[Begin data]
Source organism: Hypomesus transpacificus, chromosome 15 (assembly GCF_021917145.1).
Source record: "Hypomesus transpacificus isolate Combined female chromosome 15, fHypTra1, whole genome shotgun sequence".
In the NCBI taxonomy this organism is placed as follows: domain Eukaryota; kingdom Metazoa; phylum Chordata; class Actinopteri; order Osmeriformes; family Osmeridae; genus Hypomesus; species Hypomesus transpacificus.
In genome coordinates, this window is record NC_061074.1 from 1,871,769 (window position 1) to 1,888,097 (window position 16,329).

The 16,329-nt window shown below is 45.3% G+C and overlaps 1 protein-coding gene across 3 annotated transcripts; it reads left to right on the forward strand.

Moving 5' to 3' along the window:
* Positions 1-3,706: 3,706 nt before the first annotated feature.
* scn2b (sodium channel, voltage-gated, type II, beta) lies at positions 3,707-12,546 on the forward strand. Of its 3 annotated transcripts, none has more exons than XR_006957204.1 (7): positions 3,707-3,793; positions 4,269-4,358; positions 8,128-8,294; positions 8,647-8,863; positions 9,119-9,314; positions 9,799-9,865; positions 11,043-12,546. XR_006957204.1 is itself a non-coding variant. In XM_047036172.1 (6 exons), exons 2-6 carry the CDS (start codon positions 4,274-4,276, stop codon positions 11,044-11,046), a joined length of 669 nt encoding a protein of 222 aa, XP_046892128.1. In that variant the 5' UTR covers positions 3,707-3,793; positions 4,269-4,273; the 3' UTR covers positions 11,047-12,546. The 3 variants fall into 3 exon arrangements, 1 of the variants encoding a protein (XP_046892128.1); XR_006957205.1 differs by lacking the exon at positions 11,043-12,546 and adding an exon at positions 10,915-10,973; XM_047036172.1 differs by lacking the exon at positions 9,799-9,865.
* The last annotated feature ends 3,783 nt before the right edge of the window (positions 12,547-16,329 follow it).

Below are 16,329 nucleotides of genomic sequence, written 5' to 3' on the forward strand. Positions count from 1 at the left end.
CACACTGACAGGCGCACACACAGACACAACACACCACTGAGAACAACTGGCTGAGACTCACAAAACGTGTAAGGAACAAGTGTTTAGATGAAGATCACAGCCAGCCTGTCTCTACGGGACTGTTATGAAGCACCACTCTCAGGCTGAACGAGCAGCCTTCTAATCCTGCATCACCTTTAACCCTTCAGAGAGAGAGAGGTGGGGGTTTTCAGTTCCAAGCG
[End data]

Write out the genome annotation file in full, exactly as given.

Source organism: Hypomesus transpacificus, chromosome 15 (assembly GCF_021917145.1).
Source record: "Hypomesus transpacificus isolate Combined female chromosome 15, fHypTra1, whole genome shotgun sequence".
In the NCBI taxonomy this organism is placed as follows: domain Eukaryota; kingdom Metazoa; phylum Chordata; class Actinopteri; order Osmeriformes; family Osmeridae; genus Hypomesus; species Hypomesus transpacificus.
In genome coordinates, this window is record NC_061074.1 from 1,871,769 (window position 1) to 1,888,097 (window position 16,329).

The 16,329-nt window shown below is 45.3% G+C and overlaps 1 protein-coding gene across 3 annotated transcripts; it reads left to right on the forward strand.

Moving 5' to 3' along the window:
* Positions 1-3,706: 3,706 nt before the first annotated feature.
* scn2b (sodium channel, voltage-gated, type II, beta) lies at positions 3,707-12,546 on the forward strand. Of its 3 annotated transcripts, none has more exons than XR_006957204.1 (7): positions 3,707-3,793; positions 4,269-4,358; positions 8,128-8,294; positions 8,647-8,863; positions 9,119-9,314; positions 9,799-9,865; positions 11,043-12,546. XR_006957204.1 is itself a non-coding variant. In XM_047036172.1 (6 exons), exons 2-6 carry the CDS (start codon positions 4,274-4,276, stop codon positions 11,044-11,046), a joined length of 669 nt encoding a protein of 222 aa, XP_046892128.1. In that variant the 5' UTR covers positions 3,707-3,793; positions 4,269-4,273; the 3' UTR covers positions 11,047-12,546. The 3 variants fall into 3 exon arrangements, 1 of the variants encoding a protein (XP_046892128.1); XR_006957205.1 differs by lacking the exon at positions 11,043-12,546 and adding an exon at positions 10,915-10,973; XM_047036172.1 differs by lacking the exon at positions 9,799-9,865.
* The last annotated feature ends 3,783 nt before the right edge of the window (positions 12,547-16,329 follow it).

Below are 16,329 nucleotides of genomic sequence, written 5' to 3' on the forward strand. Positions count from 1 at the left end.
CACACTGACAGGCGCACACACAGACACAACACACCACTGAGAACAACTGGCTGAGACTCACAAAACGTGTAAGGAACAAGTGTTTAGATGAAGATCACAGCCAGCCTGTCTCTACGGGACTGTTATGAAGCACCACTCTCAGGCTGAACGAGCAGCCTTCTAATCCTGCATCACCTTTAACCCTTCAGAGAGAGAGAGGTGGGGGTTTTCAGTTCCAAGCG